Research advocates are ovarian cancer survivors who "help funding agencies and scientists understand and prioritize the questions that are important to the ovarian cancer community," (ONCA website).
An ovarian cancer research advocate will receive training through the Ovarian Cancer National Alliance's (OCNA) research advocacy program.
The following is a little more about what a research advocate does, and some of the criteria to become one. This is from the OCNA website.
Research advocates serve a variety of functions, including:
- Designing research studies and recruiting participants
- Reviewing research proposals
- Participating in clinical trial design
- Participating as a member of an advisory council, task force or Institutional Review Board
- Attending scientific conferences, collecting information concerning ovarian cancer and disseminating this information to the community
Individuals who wish to become Ovarian Cancer National Alliance Research Advocates must meet the following criteria:
Sign up here.
- Have a personal experience with ovarian cancer either as a patient or caregiver.
- Have a demonstrated willingness and ability to learn more about ovarian cancer and related issues.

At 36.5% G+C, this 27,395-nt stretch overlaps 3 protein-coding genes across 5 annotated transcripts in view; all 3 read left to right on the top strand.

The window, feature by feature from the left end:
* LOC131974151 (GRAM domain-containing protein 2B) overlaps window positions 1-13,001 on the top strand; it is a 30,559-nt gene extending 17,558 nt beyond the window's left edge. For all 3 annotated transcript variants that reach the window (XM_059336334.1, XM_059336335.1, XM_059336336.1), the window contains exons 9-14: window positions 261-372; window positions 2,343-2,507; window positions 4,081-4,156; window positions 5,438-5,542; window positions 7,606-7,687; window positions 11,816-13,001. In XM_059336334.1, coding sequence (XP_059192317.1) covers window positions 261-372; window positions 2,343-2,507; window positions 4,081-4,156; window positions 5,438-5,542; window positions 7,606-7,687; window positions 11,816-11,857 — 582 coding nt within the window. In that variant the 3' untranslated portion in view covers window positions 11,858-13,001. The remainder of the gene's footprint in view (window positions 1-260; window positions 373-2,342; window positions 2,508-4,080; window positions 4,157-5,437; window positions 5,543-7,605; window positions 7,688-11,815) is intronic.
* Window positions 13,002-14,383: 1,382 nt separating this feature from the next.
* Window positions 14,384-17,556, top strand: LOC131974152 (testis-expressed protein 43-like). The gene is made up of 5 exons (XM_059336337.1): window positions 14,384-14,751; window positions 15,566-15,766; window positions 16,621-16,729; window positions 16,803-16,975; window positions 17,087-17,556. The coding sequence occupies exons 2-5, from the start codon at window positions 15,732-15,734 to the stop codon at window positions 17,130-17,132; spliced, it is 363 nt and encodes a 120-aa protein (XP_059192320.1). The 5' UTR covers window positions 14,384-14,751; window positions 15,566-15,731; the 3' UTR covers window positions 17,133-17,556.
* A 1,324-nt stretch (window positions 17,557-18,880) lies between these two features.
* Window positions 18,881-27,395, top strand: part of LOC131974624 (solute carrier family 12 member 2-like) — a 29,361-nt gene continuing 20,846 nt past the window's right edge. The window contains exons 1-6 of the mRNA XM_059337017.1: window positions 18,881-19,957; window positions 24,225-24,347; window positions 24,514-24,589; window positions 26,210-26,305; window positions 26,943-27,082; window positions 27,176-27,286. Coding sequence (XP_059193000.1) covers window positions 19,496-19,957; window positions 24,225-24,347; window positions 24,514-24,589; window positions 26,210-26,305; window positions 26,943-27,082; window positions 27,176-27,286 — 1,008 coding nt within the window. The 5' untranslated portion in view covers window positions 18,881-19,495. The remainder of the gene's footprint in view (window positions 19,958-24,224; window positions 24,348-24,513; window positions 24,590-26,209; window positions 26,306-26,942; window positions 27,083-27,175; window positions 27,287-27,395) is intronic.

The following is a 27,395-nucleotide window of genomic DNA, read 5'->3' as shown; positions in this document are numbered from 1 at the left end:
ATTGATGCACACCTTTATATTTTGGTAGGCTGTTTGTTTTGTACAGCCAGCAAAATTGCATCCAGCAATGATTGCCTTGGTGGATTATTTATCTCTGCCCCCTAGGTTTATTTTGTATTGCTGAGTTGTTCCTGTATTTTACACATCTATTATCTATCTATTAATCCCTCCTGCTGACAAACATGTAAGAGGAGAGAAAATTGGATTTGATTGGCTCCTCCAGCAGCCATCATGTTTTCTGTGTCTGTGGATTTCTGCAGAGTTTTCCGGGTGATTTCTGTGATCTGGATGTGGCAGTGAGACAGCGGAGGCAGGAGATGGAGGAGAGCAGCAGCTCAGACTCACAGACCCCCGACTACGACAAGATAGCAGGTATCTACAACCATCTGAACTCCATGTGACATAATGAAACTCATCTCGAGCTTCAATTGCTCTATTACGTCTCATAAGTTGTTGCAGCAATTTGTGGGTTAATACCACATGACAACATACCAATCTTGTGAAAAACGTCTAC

- Be fluent in English and have at least a high school diploma.
- Have regular contact with an ovarian cancer-related organization.
- Have a basic understanding of the research process.
- Have significant contact with the ovarian cancer community.
- Have the ability to share the collective patient perspective with the scientific community in written and oral communication.
- Be able to read and comprehend scientific articles and/or grant applications in order to provide an accurate statement of the collective patient perspective.
- Be able to refine research questions to increase their relevance to patients.
- Be able to recruit patients to participate in clinical trials.
- Be willing to share research results with the community in a variety of meaningful ways.